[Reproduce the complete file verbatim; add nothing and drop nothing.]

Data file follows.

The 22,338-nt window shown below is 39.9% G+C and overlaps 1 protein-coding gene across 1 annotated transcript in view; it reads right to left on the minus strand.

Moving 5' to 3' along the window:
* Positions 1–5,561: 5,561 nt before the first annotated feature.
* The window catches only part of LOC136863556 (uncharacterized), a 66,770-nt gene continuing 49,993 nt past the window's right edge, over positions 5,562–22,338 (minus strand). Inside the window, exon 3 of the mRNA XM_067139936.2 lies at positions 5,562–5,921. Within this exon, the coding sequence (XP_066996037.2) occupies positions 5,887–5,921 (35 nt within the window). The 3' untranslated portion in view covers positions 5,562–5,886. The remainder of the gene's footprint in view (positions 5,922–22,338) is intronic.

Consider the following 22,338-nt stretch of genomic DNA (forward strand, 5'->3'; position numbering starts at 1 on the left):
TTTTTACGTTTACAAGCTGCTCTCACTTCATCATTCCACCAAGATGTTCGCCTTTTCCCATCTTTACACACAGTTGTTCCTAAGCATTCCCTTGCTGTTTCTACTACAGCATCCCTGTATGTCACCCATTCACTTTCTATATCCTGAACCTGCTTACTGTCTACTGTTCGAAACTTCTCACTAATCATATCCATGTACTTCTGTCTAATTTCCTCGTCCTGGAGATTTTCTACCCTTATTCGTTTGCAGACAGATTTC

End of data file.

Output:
The 22,338-nt window shown below is 39.9% G+C and overlaps 1 protein-coding gene across 1 annotated transcript in view; it reads right to left on the minus strand.

Moving 5' to 3' along the window:
* Positions 1–5,561: 5,561 nt before the first annotated feature.
* The window catches only part of LOC136863556 (uncharacterized), a 66,770-nt gene continuing 49,993 nt past the window's right edge, over positions 5,562–22,338 (minus strand). Inside the window, exon 3 of the mRNA XM_067139936.2 lies at positions 5,562–5,921. Within this exon, the coding sequence (XP_066996037.2) occupies positions 5,887–5,921 (35 nt within the window). The 3' untranslated portion in view covers positions 5,562–5,886. The remainder of the gene's footprint in view (positions 5,922–22,338) is intronic.

Consider the following 22,338-nt stretch of genomic DNA (forward strand, 5'->3'; position numbering starts at 1 on the left):
TTTTTACGTTTACAAGCTGCTCTCACTTCATCATTCCACCAAGATGTTCGCCTTTTCCCATCTTTACACACAGTTGTTCCTAAGCATTCCCTTGCTGTTTCTACTACAGCATCCCTGTATGTCACCCATTCACTTTCTATATCCTGAACCTGCTTACTGTCTACTGTTCGAAACTTCTCACTAATCATATCCATGTACTTCTGTCTAATTTCCTCGTCCTGGAGATTTTCTACCCTTATTCGTTTGCAGACAGATTTC